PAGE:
16. Acknowledge your symptoms
Always remember that there are well-recognised psychological sequelae linked to postpartum thyroiditis and as your body recovers you will recover. Having thyroid disease really does reap havoc on my mind. I KNOW this even though it is too often dismissed by professionals. Believe yourself.
Read parts one, two, three four, five and six (the end) of My Battle with Postpartum Thyroiditis.
8 thoughts on “Postpartum Thyroiditis Survival Kit: Following the birth of my Daughter I had a difficult time with postpartum thyroiditis. Here I share what helped me on this journey.”
I imagine this will be so reassuring to others looking for help, Jenny. A vital source of information. Well done, poppet.
If they ever find it 😉. I certainly would have found something similar useful. Thanks for commenting.
Absolutely love this ❤️ couldn’t agree more with all the advice.
Thanks Sarah. I think lots of it stretches beyond thyroiditis. Be kind to yourself.
You are amazing Jenny. From a negative you are making a truly positive difference in the lives of others through your your beautiful and honest writing.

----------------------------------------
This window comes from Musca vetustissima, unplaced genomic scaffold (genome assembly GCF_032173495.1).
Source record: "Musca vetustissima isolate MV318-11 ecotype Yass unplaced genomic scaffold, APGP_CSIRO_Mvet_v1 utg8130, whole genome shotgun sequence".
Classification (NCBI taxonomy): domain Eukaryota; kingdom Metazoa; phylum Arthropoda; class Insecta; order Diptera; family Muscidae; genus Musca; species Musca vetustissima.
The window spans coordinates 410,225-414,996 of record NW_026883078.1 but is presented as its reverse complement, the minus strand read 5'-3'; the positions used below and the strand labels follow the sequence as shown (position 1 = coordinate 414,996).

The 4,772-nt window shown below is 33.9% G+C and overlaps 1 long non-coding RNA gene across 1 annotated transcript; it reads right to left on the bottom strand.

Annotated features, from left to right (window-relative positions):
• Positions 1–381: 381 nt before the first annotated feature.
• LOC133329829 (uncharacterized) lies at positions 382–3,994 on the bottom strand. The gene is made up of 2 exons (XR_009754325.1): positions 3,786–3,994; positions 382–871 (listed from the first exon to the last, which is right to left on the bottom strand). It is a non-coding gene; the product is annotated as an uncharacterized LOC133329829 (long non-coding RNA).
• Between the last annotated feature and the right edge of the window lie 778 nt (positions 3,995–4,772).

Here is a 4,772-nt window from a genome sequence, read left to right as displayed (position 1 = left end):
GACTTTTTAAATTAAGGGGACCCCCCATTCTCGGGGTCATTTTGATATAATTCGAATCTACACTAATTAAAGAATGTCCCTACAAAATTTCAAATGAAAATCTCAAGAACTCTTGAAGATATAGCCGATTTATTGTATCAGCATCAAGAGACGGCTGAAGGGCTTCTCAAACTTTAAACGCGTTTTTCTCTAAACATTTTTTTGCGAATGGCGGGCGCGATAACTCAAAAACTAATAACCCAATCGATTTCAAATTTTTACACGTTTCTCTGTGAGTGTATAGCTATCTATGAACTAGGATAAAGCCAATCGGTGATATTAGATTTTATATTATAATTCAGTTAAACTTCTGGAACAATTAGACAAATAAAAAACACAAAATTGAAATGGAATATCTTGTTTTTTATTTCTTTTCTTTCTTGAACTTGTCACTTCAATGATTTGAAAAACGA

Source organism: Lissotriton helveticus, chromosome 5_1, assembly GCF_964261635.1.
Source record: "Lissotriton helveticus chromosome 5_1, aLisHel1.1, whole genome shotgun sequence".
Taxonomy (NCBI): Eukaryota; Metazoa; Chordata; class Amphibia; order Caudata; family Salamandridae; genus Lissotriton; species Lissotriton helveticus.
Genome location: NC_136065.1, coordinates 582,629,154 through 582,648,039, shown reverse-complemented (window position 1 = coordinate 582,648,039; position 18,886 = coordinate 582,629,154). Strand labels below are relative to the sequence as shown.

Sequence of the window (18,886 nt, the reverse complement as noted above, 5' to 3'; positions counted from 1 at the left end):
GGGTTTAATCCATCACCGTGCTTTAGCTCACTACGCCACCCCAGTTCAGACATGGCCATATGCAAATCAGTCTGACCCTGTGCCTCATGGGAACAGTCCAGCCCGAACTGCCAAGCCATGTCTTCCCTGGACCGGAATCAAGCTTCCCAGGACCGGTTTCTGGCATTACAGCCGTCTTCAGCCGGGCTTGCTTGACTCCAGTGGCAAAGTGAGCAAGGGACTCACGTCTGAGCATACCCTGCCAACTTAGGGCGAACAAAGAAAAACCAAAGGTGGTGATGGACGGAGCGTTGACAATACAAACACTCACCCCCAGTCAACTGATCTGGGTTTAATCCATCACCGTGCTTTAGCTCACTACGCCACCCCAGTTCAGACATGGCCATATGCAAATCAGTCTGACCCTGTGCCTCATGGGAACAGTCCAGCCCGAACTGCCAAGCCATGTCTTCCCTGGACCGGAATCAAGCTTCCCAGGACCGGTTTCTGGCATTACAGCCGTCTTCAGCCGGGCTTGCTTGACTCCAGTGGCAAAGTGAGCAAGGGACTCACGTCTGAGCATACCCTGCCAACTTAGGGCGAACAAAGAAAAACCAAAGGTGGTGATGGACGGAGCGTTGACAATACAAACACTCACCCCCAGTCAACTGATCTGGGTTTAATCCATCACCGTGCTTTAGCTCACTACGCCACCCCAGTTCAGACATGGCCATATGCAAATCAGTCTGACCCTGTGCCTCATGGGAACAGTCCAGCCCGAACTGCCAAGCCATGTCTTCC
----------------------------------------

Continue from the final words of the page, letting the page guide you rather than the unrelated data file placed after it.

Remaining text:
Thank you MT! Do you recognise the picture from the card you sent? Thanks for being a friend and getting me to a place of positivity.
I think i am going through this. Although it is very painful for me. Whole body pain. Even my body stopped producing estrogen. I am trying to aurvive each day. Its so hard. My thyroid levels have been in the ” normal” range but i just know something is not right and only one doctor so far has believed me…out of many. Its so hard. Its so so so hard.
Sorry to hear you are going through this and I hope you that you find the support that you need.